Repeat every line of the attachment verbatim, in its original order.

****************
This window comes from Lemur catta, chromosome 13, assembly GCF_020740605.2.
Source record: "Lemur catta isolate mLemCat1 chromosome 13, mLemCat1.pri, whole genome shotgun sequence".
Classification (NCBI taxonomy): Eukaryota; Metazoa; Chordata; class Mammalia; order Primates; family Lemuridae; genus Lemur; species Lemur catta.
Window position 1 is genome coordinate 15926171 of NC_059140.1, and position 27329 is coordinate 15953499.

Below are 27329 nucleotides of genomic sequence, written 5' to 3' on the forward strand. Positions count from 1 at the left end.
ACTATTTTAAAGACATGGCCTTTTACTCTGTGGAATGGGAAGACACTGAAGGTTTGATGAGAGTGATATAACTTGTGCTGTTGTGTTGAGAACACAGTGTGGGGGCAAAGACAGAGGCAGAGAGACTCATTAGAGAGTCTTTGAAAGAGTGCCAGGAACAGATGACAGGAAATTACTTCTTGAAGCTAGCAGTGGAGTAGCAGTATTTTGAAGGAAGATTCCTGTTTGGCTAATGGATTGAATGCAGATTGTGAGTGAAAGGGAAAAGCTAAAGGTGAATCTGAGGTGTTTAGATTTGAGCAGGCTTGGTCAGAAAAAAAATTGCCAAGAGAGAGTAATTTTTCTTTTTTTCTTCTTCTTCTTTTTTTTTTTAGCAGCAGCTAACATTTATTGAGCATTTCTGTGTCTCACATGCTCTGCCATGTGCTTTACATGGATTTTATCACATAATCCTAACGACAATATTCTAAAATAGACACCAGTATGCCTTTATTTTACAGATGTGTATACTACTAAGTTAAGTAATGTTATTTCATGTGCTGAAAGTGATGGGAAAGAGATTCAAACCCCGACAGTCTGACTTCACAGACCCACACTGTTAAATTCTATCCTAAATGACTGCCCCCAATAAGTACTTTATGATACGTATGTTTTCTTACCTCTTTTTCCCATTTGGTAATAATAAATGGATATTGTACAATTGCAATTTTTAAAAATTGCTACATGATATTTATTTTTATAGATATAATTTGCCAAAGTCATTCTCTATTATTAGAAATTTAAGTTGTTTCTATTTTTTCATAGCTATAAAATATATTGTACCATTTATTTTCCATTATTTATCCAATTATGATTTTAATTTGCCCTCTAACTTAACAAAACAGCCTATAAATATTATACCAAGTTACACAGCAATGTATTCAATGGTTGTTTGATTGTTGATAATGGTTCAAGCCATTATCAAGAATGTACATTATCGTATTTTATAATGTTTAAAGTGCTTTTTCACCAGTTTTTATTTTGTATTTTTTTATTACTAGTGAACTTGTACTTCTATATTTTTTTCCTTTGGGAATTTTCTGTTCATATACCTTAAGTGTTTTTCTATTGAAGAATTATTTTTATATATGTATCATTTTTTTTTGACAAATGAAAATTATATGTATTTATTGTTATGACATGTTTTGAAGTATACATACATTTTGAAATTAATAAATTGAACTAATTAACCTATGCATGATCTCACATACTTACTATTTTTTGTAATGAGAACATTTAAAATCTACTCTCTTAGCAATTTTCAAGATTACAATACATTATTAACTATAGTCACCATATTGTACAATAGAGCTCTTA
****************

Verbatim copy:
This window comes from Lemur catta, chromosome 13, assembly GCF_020740605.2.
Source record: "Lemur catta isolate mLemCat1 chromosome 13, mLemCat1.pri, whole genome shotgun sequence".
Classification (NCBI taxonomy): Eukaryota; Metazoa; Chordata; class Mammalia; order Primates; family Lemuridae; genus Lemur; species Lemur catta.
Window position 1 is genome coordinate 15926171 of NC_059140.1, and position 27329 is coordinate 15953499.

Below are 27329 nucleotides of genomic sequence, written 5' to 3' on the forward strand. Positions count from 1 at the left end.
ACTATTTTAAAGACATGGCCTTTTACTCTGTGGAATGGGAAGACACTGAAGGTTTGATGAGAGTGATATAACTTGTGCTGTTGTGTTGAGAACACAGTGTGGGGGCAAAGACAGAGGCAGAGAGACTCATTAGAGAGTCTTTGAAAGAGTGCCAGGAACAGATGACAGGAAATTACTTCTTGAAGCTAGCAGTGGAGTAGCAGTATTTTGAAGGAAGATTCCTGTTTGGCTAATGGATTGAATGCAGATTGTGAGTGAAAGGGAAAAGCTAAAGGTGAATCTGAGGTGTTTAGATTTGAGCAGGCTTGGTCAGAAAAAAAATTGCCAAGAGAGAGTAATTTTTCTTTTTTTCTTCTTCTTCTTTTTTTTTTTAGCAGCAGCTAACATTTATTGAGCATTTCTGTGTCTCACATGCTCTGCCATGTGCTTTACATGGATTTTATCACATAATCCTAACGACAATATTCTAAAATAGACACCAGTATGCCTTTATTTTACAGATGTGTATACTACTAAGTTAAGTAATGTTATTTCATGTGCTGAAAGTGATGGGAAAGAGATTCAAACCCCGACAGTCTGACTTCACAGACCCACACTGTTAAATTCTATCCTAAATGACTGCCCCCAATAAGTACTTTATGATACGTATGTTTTCTTACCTCTTTTTCCCATTTGGTAATAATAAATGGATATTGTACAATTGCAATTTTTAAAAATTGCTACATGATATTTATTTTTATAGATATAATTTGCCAAAGTCATTCTCTATTATTAGAAATTTAAGTTGTTTCTATTTTTTCATAGCTATAAAATATATTGTACCATTTATTTTCCATTATTTATCCAATTATGATTTTAATTTGCCCTCTAACTTAACAAAACAGCCTATAAATATTATACCAAGTTACACAGCAATGTATTCAATGGTTGTTTGATTGTTGATAATGGTTCAAGCCATTATCAAGAATGTACATTATCGTATTTTATAATGTTTAAAGTGCTTTTTCACCAGTTTTTATTTTGTATTTTTTTATTACTAGTGAACTTGTACTTCTATATTTTTTTCCTTTGGGAATTTTCTGTTCATATACCTTAAGTGTTTTTCTATTGAAGAATTATTTTTATATATGTATCATTTTTTTTTGACAAATGAAAATTATATGTATTTATTGTTATGACATGTTTTGAAGTATACATACATTTTGAAATTAATAAATTGAACTAATTAACCTATGCATGATCTCACATACTTACTATTTTTTGTAATGAGAACATTTAAAATCTACTCTCTTAGCAATTTTCAAGATTACAATACATTATTAACTATAGTCACCATATTGTACAATAGAGCTCTTA